NEW YORK—Despite working around a tight campaign schedule, mayoral candidate Sal Albanese, 63, took the time to talk about his schizophrenic father, his invitation to try out for the Yankees, and other aspects of his personal life.
His communications director chipped in from time to time to steer the conversation toward Albanese’s policy of not accepting money from special interests groups, but Albanese did not follow the drift. He was just one human having a conversation with another.
Albanese emigrated from Italy to Brooklyn on a ship in 1957, after a seven-day excursion across the ocean. He and another boy greased the leg bottoms of chairs to pass the time.
“They were sliding all over the place. The captain was furious and my mother had to rein me in,” he recalled, chuckling softly.
After years of separation, he and his family were coming to the United States to reunite with his father, who was a police officer in New York at the time, and prior to that a prisoner of war in Italy.
But shortly after their arrival his father became ill with schizophrenia.
Due to the language barrier, they were unsure of where to seek treatment.
It wasn’t until Albanese entered adulthood that he and his sister were able to get help. They scheduled a meeting with the only Italian-speaking assemblyman at the time, and current Kings County Appellate Judge Michael Pesce.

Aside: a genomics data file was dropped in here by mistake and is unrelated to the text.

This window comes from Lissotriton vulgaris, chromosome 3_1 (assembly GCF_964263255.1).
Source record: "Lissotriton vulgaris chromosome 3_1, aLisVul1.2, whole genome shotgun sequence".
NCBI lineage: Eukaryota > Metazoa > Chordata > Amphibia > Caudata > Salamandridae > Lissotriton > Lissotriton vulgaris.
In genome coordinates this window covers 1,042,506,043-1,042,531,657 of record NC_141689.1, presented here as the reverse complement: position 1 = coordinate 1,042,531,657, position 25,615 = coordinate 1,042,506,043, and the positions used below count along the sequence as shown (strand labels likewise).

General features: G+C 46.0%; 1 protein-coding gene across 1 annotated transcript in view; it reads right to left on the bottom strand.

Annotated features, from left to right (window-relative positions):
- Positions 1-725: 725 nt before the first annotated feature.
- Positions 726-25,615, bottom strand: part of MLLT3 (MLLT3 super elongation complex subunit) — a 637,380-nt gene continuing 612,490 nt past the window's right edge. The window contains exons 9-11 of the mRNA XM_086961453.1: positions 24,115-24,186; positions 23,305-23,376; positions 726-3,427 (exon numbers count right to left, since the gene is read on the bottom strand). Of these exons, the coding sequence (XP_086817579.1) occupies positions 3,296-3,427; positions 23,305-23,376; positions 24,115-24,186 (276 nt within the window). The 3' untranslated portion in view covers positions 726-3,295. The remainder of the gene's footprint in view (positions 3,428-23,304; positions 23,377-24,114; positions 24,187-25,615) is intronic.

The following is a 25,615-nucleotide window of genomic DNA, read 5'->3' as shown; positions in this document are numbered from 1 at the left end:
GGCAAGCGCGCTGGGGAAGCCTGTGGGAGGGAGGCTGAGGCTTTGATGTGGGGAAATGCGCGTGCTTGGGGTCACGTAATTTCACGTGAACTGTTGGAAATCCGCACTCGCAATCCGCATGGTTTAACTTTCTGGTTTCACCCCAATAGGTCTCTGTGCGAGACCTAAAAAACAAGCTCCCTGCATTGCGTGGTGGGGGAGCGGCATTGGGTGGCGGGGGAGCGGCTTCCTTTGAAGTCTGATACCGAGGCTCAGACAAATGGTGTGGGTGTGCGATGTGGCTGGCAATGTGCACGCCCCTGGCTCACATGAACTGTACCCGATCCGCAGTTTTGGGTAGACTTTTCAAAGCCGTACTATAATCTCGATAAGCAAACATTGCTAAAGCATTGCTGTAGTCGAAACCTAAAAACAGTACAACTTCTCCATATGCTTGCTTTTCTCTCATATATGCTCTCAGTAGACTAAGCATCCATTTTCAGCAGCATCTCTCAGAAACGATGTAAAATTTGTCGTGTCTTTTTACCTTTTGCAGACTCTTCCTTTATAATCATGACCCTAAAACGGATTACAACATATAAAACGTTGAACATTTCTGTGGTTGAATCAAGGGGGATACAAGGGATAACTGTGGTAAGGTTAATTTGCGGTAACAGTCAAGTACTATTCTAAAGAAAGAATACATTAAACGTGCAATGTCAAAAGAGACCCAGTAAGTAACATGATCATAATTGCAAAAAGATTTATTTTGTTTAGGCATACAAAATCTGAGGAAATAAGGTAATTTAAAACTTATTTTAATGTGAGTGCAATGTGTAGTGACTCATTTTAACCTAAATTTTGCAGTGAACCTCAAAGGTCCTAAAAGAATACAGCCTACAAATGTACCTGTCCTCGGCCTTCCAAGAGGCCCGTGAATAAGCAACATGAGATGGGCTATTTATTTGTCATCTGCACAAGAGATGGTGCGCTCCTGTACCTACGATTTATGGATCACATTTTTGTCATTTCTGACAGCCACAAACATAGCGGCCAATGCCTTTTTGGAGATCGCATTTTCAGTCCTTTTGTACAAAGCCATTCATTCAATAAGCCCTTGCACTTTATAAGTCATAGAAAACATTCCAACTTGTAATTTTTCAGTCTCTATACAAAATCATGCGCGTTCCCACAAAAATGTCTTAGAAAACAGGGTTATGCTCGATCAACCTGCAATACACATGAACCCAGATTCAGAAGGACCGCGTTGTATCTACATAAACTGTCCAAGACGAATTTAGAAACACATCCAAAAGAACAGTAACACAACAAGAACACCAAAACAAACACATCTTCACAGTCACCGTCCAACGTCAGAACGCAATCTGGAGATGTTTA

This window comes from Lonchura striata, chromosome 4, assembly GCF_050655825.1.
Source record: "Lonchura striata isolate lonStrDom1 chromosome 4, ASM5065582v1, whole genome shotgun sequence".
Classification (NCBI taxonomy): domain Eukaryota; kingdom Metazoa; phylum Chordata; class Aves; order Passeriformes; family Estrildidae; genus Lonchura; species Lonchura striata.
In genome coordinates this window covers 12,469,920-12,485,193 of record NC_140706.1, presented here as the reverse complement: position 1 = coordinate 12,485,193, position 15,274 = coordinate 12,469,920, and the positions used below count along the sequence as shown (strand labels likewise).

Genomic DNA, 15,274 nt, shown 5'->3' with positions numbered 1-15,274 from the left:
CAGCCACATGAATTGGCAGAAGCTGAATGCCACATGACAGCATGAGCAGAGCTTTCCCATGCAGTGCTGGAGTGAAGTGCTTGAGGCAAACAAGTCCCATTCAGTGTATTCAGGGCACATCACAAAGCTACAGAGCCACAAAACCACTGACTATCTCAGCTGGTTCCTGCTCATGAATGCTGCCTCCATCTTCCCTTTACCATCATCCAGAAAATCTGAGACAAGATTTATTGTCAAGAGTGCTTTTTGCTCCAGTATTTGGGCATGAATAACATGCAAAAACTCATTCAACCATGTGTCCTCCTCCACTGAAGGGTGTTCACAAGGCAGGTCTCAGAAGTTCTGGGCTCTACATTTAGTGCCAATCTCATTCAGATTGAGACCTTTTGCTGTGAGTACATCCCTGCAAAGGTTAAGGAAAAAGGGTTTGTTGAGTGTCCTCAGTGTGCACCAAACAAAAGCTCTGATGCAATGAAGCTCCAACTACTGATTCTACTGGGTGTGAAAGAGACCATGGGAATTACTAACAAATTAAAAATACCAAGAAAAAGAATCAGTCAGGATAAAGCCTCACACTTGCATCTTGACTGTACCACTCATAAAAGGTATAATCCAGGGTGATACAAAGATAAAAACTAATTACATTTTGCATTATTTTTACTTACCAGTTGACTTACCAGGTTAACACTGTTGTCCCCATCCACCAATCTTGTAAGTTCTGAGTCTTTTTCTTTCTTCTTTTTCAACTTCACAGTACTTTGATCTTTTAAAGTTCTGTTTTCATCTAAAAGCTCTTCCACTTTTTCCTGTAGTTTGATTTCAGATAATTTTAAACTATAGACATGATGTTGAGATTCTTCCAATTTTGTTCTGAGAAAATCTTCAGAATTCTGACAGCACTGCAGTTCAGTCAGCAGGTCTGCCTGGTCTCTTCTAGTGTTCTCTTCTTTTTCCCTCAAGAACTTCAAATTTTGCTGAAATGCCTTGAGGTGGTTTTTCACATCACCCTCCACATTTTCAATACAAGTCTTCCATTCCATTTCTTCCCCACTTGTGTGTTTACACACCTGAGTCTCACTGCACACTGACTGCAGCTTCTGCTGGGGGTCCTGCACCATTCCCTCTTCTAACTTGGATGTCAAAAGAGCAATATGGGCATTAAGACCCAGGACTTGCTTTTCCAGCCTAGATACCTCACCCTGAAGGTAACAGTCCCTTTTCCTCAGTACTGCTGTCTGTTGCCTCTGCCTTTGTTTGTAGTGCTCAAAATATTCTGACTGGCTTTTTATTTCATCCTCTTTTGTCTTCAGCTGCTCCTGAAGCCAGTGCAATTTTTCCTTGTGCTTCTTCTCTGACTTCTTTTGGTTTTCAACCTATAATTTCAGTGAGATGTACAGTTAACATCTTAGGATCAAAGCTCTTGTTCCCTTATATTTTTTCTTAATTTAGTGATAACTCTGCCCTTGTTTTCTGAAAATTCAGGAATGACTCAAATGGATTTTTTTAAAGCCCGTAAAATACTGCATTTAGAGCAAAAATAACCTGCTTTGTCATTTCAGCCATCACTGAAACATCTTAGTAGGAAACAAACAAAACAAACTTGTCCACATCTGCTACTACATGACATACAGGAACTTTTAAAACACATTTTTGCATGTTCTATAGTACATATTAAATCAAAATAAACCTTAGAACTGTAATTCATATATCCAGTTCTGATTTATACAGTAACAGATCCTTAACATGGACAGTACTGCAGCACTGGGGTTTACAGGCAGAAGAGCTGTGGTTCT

The former assemblyman had Saturday constituent hours.
“He found us an Italian-speaking psychiatrist,” Albanese said. “So when I became a council member I never forgot that experience.”
“I made sure that when people came to our office they received the same kind of attention and help that I got when Pesce helped my family,” he said.
Albanese was a public school teacher for 11 years in low-income neighborhoods such as Sunset Park, Brooklyn, where he taught a special class for students with troubled backgrounds.
“There were a lot of youth gangs. … I went to quite a few funerals on Sunset Park,” he said. “I worked with kids who had significant issues in tough areas of the city… all of them could have been taught.”
In hopes of effecting change, Albanese served on Community School Board 20 in the 1980s.